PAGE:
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 Last update:  4/20/2014       Read more by David P. Greisman         
   
Examining the Hopkins-Shumenov Split Decision Scoring
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by David P. Greisman

We went to the scorecards knowing that Bernard Hopkins had out-boxed Beibut Shumenov en route to a clear victory, unifying their two world titles at light heavyweight. And then we heard Jimmy Lennon Jr. announce that there was a split decision.

Fortunately, the decision still went to the right man, to Hopkins, who two of the judges had winning 116-111, eight rounds to four with an additional point taken from Shumenov for the knockdown he suffered in the 11th round.

Those two judges are Dave Moretti and Jerry Roth. Their scorecards were completely identical. Both gave Shumenov rounds 1, 2, 9 and 10. Both gave Hopkins rounds 3, 4, 5, 6, 7, 8, 11 and 12.

The third judge, Gustavo Padilla, somehow had Shumenov the victor, even though Shumenov could barely hit Hopkins and even though Hopkins could barely miss Shumenov.

Padilla saw the bout 114-113 for Shumenov, or seven rounds to five.

He gave Shumenov the same rounds that Moretti and Roth did: 1, 2, 9 and 10. But he was the only judge to give Shumenov rounds 3, 6 and 8. Those three rounds were the difference between the 116-111 scores for Hopkins and the 114-113 for Shumenov card that Padilla turned in.

If we were to take a score from “majority rules” — in which a fighter gets the edge from at least 2 of the 3 judges for that round — then Hopkins would’ve won 8 rounds and Shumenov would’ve won 4 rounds, and the final card would’ve been the 116-111 cards that Moretti and Roth turned in.

Some background on Padilla via a quick perusal of BoxRec.com: He is a referee and judge, and he was the lone judge to score Danny Garcia’s win over Mauricio Herrera  a draw, and he was the sole judge to have Marcos Maidana the victor in Maidana’s split decision loss to Andriy Kotelnik.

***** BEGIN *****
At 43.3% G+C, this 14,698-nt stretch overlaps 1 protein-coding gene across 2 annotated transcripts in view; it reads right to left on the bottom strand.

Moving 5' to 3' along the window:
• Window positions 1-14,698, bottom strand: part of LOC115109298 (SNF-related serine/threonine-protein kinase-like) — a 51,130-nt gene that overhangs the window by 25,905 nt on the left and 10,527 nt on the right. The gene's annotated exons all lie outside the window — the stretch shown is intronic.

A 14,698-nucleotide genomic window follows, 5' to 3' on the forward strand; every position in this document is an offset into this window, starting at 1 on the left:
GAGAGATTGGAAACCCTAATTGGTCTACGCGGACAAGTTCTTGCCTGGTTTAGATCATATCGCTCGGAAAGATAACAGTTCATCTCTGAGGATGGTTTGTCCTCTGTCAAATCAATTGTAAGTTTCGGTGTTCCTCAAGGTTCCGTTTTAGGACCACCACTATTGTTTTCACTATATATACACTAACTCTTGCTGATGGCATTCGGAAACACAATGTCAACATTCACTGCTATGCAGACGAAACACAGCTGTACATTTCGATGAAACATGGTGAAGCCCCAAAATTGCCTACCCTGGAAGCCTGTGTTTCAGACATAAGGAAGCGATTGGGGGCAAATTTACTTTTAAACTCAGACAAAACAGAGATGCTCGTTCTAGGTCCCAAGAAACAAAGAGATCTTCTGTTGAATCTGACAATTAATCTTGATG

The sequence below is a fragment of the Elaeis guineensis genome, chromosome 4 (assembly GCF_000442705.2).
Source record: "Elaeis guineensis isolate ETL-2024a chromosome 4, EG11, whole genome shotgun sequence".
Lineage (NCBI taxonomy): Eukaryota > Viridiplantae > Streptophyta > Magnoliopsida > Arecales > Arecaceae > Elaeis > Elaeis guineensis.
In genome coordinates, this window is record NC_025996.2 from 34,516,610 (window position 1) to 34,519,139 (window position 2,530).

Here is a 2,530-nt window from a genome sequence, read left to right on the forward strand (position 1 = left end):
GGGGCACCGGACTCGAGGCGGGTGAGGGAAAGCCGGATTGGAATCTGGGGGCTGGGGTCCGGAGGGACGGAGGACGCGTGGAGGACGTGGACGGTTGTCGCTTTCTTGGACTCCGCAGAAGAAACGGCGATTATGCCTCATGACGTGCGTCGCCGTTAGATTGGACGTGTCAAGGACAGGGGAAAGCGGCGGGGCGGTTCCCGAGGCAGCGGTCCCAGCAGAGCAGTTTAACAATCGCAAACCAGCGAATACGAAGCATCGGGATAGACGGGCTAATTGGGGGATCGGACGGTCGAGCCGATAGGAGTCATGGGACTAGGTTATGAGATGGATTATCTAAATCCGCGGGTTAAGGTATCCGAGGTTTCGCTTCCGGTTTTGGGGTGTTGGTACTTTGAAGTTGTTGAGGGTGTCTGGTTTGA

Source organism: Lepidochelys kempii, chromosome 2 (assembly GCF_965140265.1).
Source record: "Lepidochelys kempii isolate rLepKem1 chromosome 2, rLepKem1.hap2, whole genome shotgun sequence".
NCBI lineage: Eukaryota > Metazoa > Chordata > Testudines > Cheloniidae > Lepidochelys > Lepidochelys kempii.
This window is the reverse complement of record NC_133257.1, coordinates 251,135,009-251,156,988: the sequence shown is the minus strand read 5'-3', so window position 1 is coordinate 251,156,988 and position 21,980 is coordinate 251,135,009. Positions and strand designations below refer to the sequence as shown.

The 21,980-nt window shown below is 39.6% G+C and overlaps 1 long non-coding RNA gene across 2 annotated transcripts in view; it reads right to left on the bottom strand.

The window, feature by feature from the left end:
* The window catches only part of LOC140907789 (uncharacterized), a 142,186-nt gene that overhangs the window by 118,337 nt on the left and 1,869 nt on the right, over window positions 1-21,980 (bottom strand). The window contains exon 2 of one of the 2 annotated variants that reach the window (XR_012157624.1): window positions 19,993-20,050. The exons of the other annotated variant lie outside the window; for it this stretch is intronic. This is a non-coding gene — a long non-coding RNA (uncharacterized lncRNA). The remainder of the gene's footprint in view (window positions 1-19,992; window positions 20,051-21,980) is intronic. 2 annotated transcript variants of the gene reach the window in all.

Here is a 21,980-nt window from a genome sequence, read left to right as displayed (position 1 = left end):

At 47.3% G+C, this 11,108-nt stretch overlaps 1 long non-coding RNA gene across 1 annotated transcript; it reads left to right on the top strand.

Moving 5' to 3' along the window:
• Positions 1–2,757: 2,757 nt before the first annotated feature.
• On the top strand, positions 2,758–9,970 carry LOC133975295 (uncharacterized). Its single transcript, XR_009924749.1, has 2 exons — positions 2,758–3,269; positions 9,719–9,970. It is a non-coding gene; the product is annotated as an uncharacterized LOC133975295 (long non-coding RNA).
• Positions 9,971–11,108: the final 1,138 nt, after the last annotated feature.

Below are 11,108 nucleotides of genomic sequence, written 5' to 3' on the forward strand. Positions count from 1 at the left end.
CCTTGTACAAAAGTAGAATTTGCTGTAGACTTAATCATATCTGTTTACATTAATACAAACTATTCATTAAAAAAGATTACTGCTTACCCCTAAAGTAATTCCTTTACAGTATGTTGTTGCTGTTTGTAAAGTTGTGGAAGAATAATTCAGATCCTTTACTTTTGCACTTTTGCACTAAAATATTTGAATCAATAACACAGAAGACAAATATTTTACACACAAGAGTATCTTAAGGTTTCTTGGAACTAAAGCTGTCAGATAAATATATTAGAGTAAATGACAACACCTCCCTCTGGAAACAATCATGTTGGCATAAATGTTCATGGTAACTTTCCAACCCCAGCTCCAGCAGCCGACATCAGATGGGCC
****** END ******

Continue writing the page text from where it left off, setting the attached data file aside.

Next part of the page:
You can make a case that Padilla was in the right for Garcia-Herrera and Kotelnik-Maidana. But you’d have a hard time making the case for Padilla’s scoring in Hopkins-Shumenov.

Pick up a copy of David’s new book, “Fighting Words: The Heart and Heartbreak of Boxing,” at http://bit.ly/fightingwordsamazon or internationally at http://bit.ly/fightingwordsworldwide . Send questions/comments via email at fightingwords1@gmail.com

Tags: Beibut Shumenov , Bernard Hopkins , Hopkins-Shumenov , Hopkins vs. Shumenov



 User Comments and Feedback (must register to comment)

comment by rey guey, on 04-20-2014
[QUOTE=daggum]i totally agree with you[/QUOTE] hahaha! good one

comment by daggum, on 04-20-2014
[QUOTE=rey guey]people don't seem to realize that judges don't see the fight [/QUOTE] i totally agree with you

comment by Rezelby, on 04-20-2014
padilla actually had the best card on the herrera/garcia fight, he had it as a draw while the others had it 116-112 danny, fwiw

comment by rey guey, on 04-20-2014
people don't seem to realize that judges don't see the fight from the same view as everybody at home watching on TV. hopkins shumenov had plently of dull moments. let's just imagine the judge only saw shemenov's back while he was throwing a few jabs as hopkins was backing up. so from that...

comment by Mr.Fantastic, on 04-20-2014
People are being head hunters too much and because it's Hopkins. Shumenov was landing on his body and being the aggressor. So I can see why two of the judges would have it closer. Showtime was being biased as hell.

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